http://www.borderlandbeat.com/2019/07/el-chapo-transported-to-colorado-after.html

    So I would think (though no reporter has said it) that there must be a way to confirm how a suicide could be carried out in this kind of cell. But why isn’t any reporter going to the MCC SHU to see an empty cell similar to the one Epstein was in? Wouldn’t this be the first thing a decent journo would think of? It would sure help sort some things out.

    2. CBS News ran a story that mentioned “shrieking and shouting” coming from Epstein’s cell but didn’t tie it to the guards who “attempted to revive him”

    https://www.cbsnews.com/news/jeffrey-epstein-death-shrieking-heard-jail-cell-morning-he-died-metropolitan-correctional-center/

    The Daily Mail reports that it was the guards themselves who were shrieking and shouting:

    https://www.dailymail.co.uk/news/article-7352511/Congress-demands-answers-Jeffrey-Epsteins-death.html

    This could be good reporting by the Mail or perhaps a game of telephone.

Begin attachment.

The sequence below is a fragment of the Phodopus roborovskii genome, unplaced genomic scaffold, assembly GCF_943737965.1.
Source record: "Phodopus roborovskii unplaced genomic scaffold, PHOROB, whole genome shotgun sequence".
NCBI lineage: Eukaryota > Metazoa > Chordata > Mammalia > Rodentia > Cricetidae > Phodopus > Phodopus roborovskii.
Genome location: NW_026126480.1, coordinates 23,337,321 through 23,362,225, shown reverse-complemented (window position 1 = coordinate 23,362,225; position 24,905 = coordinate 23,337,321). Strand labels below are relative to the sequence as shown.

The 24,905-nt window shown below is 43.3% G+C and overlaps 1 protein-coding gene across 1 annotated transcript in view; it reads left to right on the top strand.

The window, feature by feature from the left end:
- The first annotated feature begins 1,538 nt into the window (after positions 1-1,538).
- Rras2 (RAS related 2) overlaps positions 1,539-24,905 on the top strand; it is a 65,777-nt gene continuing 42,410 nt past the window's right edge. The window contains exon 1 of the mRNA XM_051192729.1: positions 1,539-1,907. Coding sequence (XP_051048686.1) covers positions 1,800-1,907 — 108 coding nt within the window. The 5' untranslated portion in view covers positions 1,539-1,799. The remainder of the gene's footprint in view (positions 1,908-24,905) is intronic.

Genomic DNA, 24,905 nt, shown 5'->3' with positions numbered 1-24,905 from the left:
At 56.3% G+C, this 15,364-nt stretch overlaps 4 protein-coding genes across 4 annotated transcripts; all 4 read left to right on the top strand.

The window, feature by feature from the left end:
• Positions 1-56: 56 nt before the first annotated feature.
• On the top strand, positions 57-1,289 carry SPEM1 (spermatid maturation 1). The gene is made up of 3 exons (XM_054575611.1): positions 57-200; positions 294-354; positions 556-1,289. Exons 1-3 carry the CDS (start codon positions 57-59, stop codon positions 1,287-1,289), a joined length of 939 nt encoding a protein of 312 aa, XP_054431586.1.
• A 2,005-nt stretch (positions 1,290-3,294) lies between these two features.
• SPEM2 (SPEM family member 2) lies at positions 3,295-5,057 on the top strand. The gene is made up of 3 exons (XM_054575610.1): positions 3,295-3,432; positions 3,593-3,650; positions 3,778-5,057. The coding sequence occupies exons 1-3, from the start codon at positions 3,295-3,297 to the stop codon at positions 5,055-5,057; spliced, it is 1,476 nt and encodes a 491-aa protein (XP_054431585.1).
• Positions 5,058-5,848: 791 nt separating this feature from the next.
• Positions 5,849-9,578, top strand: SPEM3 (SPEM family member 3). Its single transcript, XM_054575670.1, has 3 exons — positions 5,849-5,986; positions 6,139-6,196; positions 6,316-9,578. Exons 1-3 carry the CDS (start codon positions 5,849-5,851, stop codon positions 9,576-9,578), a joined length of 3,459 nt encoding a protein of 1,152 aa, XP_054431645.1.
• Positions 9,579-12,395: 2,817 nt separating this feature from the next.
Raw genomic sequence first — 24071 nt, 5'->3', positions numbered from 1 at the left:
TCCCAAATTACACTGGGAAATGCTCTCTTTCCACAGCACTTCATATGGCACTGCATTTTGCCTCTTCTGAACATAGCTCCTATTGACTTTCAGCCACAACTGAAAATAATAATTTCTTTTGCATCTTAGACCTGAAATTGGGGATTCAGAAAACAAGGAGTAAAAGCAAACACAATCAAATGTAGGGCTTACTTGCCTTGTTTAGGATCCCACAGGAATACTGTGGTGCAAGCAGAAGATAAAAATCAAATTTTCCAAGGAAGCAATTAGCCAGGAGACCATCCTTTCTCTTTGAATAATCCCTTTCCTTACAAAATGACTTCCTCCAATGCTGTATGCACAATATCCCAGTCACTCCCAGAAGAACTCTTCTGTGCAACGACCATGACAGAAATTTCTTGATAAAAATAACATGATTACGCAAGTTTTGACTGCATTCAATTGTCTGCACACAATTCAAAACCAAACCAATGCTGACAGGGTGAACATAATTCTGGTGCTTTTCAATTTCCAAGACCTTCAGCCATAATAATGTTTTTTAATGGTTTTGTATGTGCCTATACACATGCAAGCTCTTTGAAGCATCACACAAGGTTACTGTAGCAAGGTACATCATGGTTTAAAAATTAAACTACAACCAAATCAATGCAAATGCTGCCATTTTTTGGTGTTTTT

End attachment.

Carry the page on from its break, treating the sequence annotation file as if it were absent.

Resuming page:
3. The Mail also has drone footage of Epstein’s “private island”, which seems like some real reporting (but it’s still the Daily Mail):

    https://www.dailymail.co.uk/news/article-7353367/Little-St-James-Island-footage-reveals-details-Jeffrey-Epsteins-secluded-pedophile-retreat.html

    It looks like the buildings might have been connected by tunnels but that’s just my hypothesis from the small building cropping out from the side of a hill.

    Perhaps enough details will come out for one coherent explanation to appear.

    Reply
    1. Buttinsky

      But the Post story reported that Epstein hung himself from a bunk bed — which is definitely not what appears in the diagrams of cells offered in the Daily Mail and El Chapo stories. And since he had a cellmate at one point (presumably in the same cell), a bunk bed would make sense.

      Again, just a fuzzy detail that someone needs to resolve?

      Reply
    2. FKorning

      I’m no behavioural linguist, but “Breathe, Epstein, Breathe” sounds horribly affected and manufactured. In any case, I know this article focuses on the death and that establishing the facts here are important, but we can’t let that detract from the bigger evil of sex-slavery and peddling. The issue cannot be about Epstein’s death, however fishy that may be. The greater evil is what led to it.

      Reply
  11. Brooklin Bridge